Almost eleven years have passed since the US toppled Saddam Hussain’s regime, and Iraq still continues to struggle. In December 2013, Iraq national security forces stormed the private residence of the Iraqi Finance Minister, arresting several of his staff for supporting terrorism. This incident served as a trigger for sectarian violence throughout the Sunni triangle in southern Iraq – Al-Anbar Province. It was one of the areas that led peaceful demonstrations on February 2011, but subsequently witnessed the highest amount of sectarian violence, including government security force attacks on civilians.
The recent advancement of Islamic State of in Iraq and Syria (ISIS or Daesh) forces in Mosul and other areas in Iraq has caused great concern about the prospects of peace. Policymakers are scrambling to figure out an appropriate strategy to limit further advancement and prevent further security breakdown. Amidst this uncertainty, one thing is clear: preventing the further breakdown of the Iraqi state and the growth of violent extremism is a goal of international and regional actors, as well as Iraqi authorities. But ISIS’ advancement in Mosul is not a new phenomenon. ISIS has managed to gain strength in other areas within Syria and Iraq before. Studying patterns in these areas may help in identifying strategies on how to move forward to build a lasting peace in Iraq and in the region.
About Al-Anbar Province, Iraq
Geography: Western province one third the size of Iraq.
Economy: Agriculture, construction, manufacturing; 12.5% under the poverty line (2011) - higher than the national average.
Population: 1.5 million; majority Arab Sunna; minority Christian.
Politics: “The political crises in Anbar are due to a conflict of interests and needs between the biggest Sunni political groups in Anbar (Almutahidun) and Shiaa Blocs (Maliki Government)” (per an interview with an independent political analyst). Sunni accuse Maliki of following an Iranian government agenda and, conversely, Maliki and his followers accuse the Sunni Blocs of following a Saudi Arabian and Qatari agenda. Religion, ethnicity, nationalism, and tribalism are each used as a political tools favoring or mobilizing one group over another. Primary political parties are the Iraqi Islamic political party, Al-Sahwa, and The National Reform and Development Movement (Al-Hal). Until now, the Ba’ath Party has enjoyed wide public support in Anbar in addition to regional support from Syria, Jordan, Egypt, and from the Kurdistan Region, but the party is illegal and unregistered.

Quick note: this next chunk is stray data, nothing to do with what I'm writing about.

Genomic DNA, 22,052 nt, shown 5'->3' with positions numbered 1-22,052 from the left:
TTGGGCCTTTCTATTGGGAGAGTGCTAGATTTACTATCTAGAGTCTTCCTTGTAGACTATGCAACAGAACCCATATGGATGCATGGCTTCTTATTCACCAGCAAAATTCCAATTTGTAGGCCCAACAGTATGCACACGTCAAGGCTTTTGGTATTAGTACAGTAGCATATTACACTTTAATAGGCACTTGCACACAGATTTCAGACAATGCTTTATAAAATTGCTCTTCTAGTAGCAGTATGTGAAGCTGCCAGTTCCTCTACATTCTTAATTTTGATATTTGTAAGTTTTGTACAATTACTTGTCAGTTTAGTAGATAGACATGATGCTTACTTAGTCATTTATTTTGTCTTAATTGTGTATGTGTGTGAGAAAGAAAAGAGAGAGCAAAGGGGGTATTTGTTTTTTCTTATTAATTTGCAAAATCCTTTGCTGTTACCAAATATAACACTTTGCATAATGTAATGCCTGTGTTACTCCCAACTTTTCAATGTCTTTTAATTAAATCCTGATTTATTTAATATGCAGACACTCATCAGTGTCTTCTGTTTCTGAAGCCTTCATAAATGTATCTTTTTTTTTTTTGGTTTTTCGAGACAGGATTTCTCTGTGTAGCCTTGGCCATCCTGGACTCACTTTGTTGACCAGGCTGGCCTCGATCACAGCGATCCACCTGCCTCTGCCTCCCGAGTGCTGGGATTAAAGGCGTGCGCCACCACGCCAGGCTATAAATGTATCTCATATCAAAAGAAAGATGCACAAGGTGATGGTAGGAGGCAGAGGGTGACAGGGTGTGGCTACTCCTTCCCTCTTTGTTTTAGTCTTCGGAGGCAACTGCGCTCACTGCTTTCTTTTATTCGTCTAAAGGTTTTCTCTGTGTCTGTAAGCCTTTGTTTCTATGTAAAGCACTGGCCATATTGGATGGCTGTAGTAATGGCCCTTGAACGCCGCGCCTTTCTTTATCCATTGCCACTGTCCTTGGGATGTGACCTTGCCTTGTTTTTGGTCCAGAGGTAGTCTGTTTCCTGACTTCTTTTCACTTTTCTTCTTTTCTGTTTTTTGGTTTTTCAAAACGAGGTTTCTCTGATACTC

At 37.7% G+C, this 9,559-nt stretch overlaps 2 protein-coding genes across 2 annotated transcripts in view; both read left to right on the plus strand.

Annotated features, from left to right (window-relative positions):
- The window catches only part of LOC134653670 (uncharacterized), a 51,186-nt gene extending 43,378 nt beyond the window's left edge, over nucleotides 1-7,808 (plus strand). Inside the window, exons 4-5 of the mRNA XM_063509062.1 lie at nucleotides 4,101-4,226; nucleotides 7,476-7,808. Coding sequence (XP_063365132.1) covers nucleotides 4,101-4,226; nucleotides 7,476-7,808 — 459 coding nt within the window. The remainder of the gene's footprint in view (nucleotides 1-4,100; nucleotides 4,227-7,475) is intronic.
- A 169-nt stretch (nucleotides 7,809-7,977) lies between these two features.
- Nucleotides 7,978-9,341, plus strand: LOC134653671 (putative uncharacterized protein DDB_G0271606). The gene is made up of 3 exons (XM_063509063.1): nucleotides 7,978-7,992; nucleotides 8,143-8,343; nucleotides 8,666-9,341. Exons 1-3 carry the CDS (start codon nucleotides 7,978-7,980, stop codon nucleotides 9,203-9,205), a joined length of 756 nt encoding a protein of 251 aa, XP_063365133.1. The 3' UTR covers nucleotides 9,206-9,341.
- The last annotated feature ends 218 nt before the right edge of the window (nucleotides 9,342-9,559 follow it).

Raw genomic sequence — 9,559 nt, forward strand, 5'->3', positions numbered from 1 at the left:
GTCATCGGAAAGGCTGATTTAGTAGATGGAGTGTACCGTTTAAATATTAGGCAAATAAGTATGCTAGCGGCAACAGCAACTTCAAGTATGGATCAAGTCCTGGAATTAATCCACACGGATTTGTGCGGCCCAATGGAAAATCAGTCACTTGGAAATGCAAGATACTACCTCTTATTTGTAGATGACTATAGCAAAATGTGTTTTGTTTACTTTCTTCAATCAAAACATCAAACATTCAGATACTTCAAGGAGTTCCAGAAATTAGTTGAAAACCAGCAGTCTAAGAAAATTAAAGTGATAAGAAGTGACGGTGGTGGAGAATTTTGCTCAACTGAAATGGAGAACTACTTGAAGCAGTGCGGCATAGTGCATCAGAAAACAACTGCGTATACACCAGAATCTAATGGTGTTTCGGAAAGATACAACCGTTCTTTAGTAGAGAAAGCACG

Security: The security situation continues to worsen. Protests demanding an end to Sunni marginalization maintained a low profile until December, 2013 when sectarian violence began in Ramadi and Faluja. Anbar’s location is a transit point for Al-Qaeda and ISIS. It is strategic to both Al-Qaeda and Sunni groups, as it is the birthplace of both Abu Bakr Albaghdadi and influential Sunna clerics. Sunni families have moved to Anbar due to sectarian violence, and about 51,000 internally displaced persons (IDPs) are from Anbar, Faluja and Ramadi provinces. [/more_info_box]
The following is a summary of a study of the conflict in Al-Anbar province . The findings may provide insight into the recent developments in Iraq, including explanations for the advancement of ISIS. Several key issues contributing to and sustaining conflict were identified through this research, as were points of entry for peacebuilding which can be capitalized on to reduce tensions. Key themes are outlined below.
Political and sectarian tensions
Identity is the main driving factor for individuals and groups in shaping attitudes and behaviours in conflict, strongly influencing conflict, including individual’s willingness to die under the name of their group - ethnicity, religion, clan, or nation. This research concluded that political and sectarian considerations play a large role in exacerbating conflict where residents tend to possess a strong political-sectarian orientation and religious doctrine - Arab Sunni, in the case of Anbar.